Chronological - Current or most recent work experience is listed first, followed by your career history going down chronologically. This is a great way to display your experience and progress as a professional in a clear and concise manner.
Chronological Resume Sample

Functional - Emphasizes your most relevant skills in relation to the job you are applying for over the individual jobs you have done. These skills are backed up by accomplishments, problems solved, and how the skills allowed you to improve business (metrics improved). However, it is possibly the least favored format by hiring managers/recruiters as it is "unconventional" and creates less focus on where and when you were previously employed (a big factor looked at by employers). So be sure to be able to back up your work dates if asked about them.
Functional Resume Sample

Combination - Uses a variation of chronological and functional formatting. This format is great to show both vertical and lateral movement within one company over a period of time as well as periods of work at other companies. This type of resume is not the most popular; however, it can be very useful if you are making a career change or have a complex work history and need to show how you can apply your prior experience to a new position.
Combination Resume Sample

Visual and Content Hierarchy

Informational Importance
We have all written papers for school at some point in our lives. Think back on how you wrote a paper and the hierarchy you created within the content. The introduction / thesis statement, creates a central theme or point that you support throughout the paper. The body of the paper keeps a consistent theme but is broken down into sections that explain and support your thesis.

  • In the case of your resume, the introduction/thesis statement is your proposition statement. 
  • Following your chosen format the different areas will support and explain that statement.
  • Everything that you include should be strengthening your overall message.

Visual Impact
Typography / Layout

A resume should be written in a similar way to a paper, although in a much less (for lack of a better word), wordier structure. However, specific visual indicators in a resume can do wonders when it comes to it being reviewed positively. Think about the visual implications of how you lay out your text. Large blocks of text will blend together and not catch the eye of the reviewer(s) as they scan the document.

  • Concise bulleted statements are easier to scan and are more likely to resonate with the reviewer, rather than being distracted by or overlooking a large block of text.
  • How you use your fonts will also create hierarchy. The use of bold and italic fonts will differentiate between important areas of text.
  • Font size and color will also help to draw the reviewer's eye to the important areas of your resume.
  • The arrangement of titles and dates in combination with font choices (size, style, color, etc.) will label areas of important information, besides titles and dates spacing is important as well.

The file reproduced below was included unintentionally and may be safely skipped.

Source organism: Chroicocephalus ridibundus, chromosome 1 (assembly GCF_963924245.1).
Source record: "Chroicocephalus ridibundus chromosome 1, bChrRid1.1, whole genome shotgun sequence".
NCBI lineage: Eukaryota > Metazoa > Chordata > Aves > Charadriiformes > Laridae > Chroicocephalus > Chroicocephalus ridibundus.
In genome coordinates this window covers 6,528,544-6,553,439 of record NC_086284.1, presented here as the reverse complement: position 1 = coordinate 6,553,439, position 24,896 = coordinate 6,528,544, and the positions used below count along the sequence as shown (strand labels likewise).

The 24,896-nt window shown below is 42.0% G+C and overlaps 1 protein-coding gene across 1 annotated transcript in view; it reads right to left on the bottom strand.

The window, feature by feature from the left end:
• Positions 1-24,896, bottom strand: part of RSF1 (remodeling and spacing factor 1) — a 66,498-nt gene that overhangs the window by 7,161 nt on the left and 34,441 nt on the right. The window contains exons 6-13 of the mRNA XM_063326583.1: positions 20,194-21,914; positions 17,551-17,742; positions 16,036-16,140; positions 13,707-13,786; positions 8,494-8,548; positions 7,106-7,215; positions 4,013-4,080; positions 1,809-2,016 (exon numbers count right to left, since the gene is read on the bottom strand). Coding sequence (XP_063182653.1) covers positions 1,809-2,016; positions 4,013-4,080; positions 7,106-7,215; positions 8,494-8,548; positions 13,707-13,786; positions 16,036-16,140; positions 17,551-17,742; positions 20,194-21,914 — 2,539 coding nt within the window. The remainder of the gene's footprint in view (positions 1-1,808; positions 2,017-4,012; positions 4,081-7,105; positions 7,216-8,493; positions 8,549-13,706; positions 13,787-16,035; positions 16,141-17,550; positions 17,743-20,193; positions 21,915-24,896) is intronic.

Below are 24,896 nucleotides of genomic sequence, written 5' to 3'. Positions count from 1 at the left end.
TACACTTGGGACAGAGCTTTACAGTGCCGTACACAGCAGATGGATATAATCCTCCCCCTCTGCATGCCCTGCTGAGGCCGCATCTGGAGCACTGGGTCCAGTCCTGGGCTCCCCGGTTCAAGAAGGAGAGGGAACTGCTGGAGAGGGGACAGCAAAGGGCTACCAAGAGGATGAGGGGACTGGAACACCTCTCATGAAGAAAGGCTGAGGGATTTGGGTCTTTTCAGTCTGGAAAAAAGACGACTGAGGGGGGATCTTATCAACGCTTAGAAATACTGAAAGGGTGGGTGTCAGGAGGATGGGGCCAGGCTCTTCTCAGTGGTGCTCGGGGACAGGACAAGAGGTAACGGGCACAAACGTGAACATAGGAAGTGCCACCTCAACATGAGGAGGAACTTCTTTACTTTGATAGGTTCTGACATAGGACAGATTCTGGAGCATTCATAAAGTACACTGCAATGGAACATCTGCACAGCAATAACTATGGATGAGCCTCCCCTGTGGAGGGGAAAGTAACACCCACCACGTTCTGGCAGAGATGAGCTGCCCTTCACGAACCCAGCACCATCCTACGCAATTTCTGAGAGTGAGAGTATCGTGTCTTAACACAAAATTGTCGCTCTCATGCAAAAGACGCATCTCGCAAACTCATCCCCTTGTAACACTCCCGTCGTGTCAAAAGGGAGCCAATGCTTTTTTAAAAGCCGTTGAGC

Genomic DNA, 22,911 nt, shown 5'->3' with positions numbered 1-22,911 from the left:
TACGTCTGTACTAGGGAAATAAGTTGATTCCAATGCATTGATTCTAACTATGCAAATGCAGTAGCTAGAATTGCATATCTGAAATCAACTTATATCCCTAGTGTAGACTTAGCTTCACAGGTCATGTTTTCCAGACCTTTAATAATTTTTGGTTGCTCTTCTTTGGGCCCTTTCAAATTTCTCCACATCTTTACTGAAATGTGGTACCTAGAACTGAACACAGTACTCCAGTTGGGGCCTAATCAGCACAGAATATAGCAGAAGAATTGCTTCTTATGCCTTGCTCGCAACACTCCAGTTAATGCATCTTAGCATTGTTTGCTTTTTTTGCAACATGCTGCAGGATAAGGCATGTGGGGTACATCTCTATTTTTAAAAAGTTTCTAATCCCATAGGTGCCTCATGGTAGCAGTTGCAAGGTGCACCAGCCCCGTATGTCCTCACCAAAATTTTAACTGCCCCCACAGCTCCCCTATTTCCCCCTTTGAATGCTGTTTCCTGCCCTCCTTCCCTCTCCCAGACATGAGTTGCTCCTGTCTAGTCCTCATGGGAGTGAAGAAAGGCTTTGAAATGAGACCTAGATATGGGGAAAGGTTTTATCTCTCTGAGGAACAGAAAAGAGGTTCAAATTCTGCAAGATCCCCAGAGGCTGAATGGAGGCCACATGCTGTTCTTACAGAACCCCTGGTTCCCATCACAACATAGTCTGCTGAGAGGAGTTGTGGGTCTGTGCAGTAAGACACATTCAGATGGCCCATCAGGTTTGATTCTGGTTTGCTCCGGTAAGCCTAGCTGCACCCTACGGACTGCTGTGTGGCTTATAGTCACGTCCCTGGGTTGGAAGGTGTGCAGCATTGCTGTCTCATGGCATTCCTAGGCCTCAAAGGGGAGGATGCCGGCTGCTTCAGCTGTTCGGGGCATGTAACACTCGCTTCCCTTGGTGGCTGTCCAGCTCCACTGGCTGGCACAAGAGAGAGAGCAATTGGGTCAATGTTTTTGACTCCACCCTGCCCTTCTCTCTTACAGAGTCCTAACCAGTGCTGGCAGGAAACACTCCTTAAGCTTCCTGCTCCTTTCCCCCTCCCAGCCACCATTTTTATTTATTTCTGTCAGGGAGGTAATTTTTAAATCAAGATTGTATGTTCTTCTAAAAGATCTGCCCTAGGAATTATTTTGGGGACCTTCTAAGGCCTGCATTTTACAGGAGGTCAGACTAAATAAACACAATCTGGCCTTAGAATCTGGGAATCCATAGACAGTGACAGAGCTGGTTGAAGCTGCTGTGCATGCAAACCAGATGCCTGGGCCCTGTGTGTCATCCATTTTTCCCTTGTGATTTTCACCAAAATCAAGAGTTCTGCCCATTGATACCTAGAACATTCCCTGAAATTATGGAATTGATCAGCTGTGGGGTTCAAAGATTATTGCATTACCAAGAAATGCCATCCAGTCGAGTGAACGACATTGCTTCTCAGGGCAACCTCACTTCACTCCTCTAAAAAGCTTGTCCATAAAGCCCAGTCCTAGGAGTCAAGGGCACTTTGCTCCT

• Try to keep job related information together (like if a couple of bullet points stray off on to the next page).
  • Use white space to your advantage, it helps to define your different content areas. Filling every open area of a page with text may help to keep all the information on one page however, this is not necessary.
  • Multiple pages are fine if that is what is required. Using tables to block out as much information as possible on one page is distracting and can take away from the value of what you are trying to highlight.

Check out these great templates:
Resume Templates


Renee Walrath

Walrath Recruiting, Inc. is a local staffing and recruiting agency offering direct hire, contract-to-hire, and temporary positions in variety of professional fields. A NYS certified Woman-Owned Businesses Enterprise, the WR team is led by Renee A Walrath, President and CEO. Walrath Recruiting, Inc. has provided staffing and recruiting services for business in and around the Capital District Since 2010. She has maintained a reputation for finding the best of the best for top organizations in her region. Her sincere passion for finding the right fit – both for the client and the job candidate – illustrates how Walrath Recruiting selects and places its candidates, defining her slogan: “Dedicated to the Perfect Fit.”

Renee holds a BBA in Accounting from Siena College, and her diverse background in accounting, as well as management in varied industries, has led to her success finding executive and senior to mid-level candidates for diverse corporate clientele. In 2012, her business was ranked in the Top 5 for Executive Search Firms by the Albany Business Review. Renee was elected Vice-President of the New York Staffing Association (NYSA) in January 2014.

Are you currently seeking new professional opportunities, or searching for a highly qualified individual to join the staff of your company? Contact us for more information on the services we offer, and see for yourself the precision and dedication that comes standard in a relationship with Walrath Recruiting! Reach us by calling 518-275-4816, or via email: .